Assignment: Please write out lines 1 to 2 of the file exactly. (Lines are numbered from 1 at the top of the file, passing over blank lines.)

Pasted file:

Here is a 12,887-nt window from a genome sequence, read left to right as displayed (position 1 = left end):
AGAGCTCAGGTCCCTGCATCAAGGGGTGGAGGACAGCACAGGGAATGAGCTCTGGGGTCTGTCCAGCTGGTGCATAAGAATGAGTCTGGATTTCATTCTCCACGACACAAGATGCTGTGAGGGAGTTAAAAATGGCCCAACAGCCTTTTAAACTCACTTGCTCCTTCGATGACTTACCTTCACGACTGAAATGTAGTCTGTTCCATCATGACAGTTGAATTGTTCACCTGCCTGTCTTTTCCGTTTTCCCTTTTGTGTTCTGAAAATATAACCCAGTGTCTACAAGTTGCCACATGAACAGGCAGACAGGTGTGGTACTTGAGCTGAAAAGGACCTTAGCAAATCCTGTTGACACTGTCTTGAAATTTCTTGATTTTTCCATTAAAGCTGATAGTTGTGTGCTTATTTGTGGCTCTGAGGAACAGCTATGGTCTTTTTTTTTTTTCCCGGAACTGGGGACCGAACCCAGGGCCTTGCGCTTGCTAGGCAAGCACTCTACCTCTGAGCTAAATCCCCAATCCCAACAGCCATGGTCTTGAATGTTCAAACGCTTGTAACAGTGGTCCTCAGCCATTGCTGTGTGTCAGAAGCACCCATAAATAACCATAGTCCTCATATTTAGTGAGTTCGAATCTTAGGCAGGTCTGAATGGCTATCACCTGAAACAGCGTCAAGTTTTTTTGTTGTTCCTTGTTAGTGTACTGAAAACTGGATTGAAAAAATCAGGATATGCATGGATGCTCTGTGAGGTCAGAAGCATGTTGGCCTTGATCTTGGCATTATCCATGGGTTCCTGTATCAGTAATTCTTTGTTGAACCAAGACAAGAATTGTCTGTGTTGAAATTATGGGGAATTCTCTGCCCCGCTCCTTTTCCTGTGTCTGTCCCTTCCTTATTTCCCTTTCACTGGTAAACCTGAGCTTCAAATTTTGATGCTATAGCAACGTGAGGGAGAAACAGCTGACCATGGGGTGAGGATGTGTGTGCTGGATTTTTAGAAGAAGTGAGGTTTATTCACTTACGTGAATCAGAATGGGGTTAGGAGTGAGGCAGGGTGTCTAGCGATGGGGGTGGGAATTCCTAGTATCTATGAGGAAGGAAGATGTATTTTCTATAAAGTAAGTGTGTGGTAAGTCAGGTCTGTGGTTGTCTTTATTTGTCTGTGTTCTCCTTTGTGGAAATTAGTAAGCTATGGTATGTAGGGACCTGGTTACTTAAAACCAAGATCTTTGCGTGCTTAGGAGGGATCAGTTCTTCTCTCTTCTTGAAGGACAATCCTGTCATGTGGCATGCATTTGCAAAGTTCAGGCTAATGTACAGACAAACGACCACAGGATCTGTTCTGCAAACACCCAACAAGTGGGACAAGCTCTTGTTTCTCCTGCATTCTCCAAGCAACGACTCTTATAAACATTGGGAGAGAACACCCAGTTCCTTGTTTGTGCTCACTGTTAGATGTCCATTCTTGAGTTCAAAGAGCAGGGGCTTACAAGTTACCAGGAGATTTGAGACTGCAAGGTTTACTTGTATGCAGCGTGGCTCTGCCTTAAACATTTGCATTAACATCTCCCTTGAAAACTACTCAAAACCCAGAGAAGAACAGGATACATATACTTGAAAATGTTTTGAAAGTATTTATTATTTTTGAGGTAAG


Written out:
Here is a 12,887-nt window from a genome sequence, read left to right as displayed (position 1 = left end):
AGAGCTCAGGTCCCTGCATCAAGGGGTGGAGGACAGCACAGGGAATGAGCTCTGGGGTCTGTCCAGCTGGTGCATAAGAATGAGTCTGGATTTCATTCTCCACGACACAAGATGCTGTGAGGGAGTTAAAAATGGCCCAACAGCCTTTTAAACTCACTTGCTCCTTCGATGACTTACCTTCACGACTGAAATGTAGTCTGTTCCATCATGACAGTTGAATTGTTCACCTGCCTGTCTTTTCCGTTTTCCCTTTTGTGTTCTGAAAATATAACCCAGTGTCTACAAGTTGCCACATGAACAGGCAGACAGGTGTGGTACTTGAGCTGAAAAGGACCTTAGCAAATCCTGTTGACACTGTCTTGAAATTTCTTGATTTTTCCATTAAAGCTGATAGTTGTGTGCTTATTTGTGGCTCTGAGGAACAGCTATGGTCTTTTTTTTTTTTCCCGGAACTGGGGACCGAACCCAGGGCCTTGCGCTTGCTAGGCAAGCACTCTACCTCTGAGCTAAATCCCCAATCCCAACAGCCATGGTCTTGAATGTTCAAACGCTTGTAACAGTGGTCCTCAGCCATTGCTGTGTGTCAGAAGCACCCATAAATAACCATAGTCCTCATATTTAGTGAGTTCGAATCTTAGGCAGGTCTGAATGGCTATCACCTGAAACAGCGTCAAGTTTTTTTGTTGTTCCTTGTTAGTGTACTGAAAACTGGATTGAAAAAATCAGGATATGCATGGATGCTCTGTGAGGTCAGAAGCATGTTGGCCTTGATCTTGGCATTATCCATGGGTTCCTGTATCAGTAATTCTTTGTTGAACCAAGACAAGAATTGTCTGTGTTGAAATTATGGGGAATTCTCTGCCCCGCTCCTTTTCCTGTGTCTGTCCCTTCCTTATTTCCCTTTCACTGGTAAACCTGAGCTTCAAATTTTGATGCTATAGCAACGTGAGGGAGAAACAGCTGACCATGGGGTGAGGATGTGTGTGCTGGATTTTTAGAAGAAGTGAGGTTTATTCACTTACGTGAATCAGAATGGGGTTAGGAGTGAGGCAGGGTGTCTAGCGATGGGGGTGGGAATTCCTAGTATCTATGAGGAAGGAAGATGTATTTTCTATAAAGTAAGTGTGTGGTAAGTCAGGTCTGTGGTTGTCTTTATTTGTCTGTGTTCTCCTTTGTGGAAATTAGTAAGCTATGGTATGTAGGGACCTGGTTACTTAAAACCAAGATCTTTGCGTGCTTAGGAGGGATCAGTTCTTCTCTCTTCTTGAAGGACAATCCTGTCATGTGGCATGCATTTGCAAAGTTCAGGCTAATGTACAGACAAACGACCACAGGATCTGTTCTGCAAACACCCAACAAGTGGGACAAGCTCTTGTTTCTCCTGCATTCTCCAAGCAACGACTCTTATAAACATTGGGAGAGAACACCCAGTTCCTTGTTTGTGCTCACTGTTAGATGTCCATTCTTGAGTTCAAAGAGCAGGGGCTTACAAGTTACCAGGAGATTTGAGACTGCAAGGTTTACTTGTATGCAGCGTGGCTCTGCCTTAAACATTTGCATTAACATCTCCCTTGAAAACTACTCAAAACCCAGAGAAGAACAGGATACATATACTTGAAAATGTTTTGAAAGTATTTATTATTTTTGAGGTAAG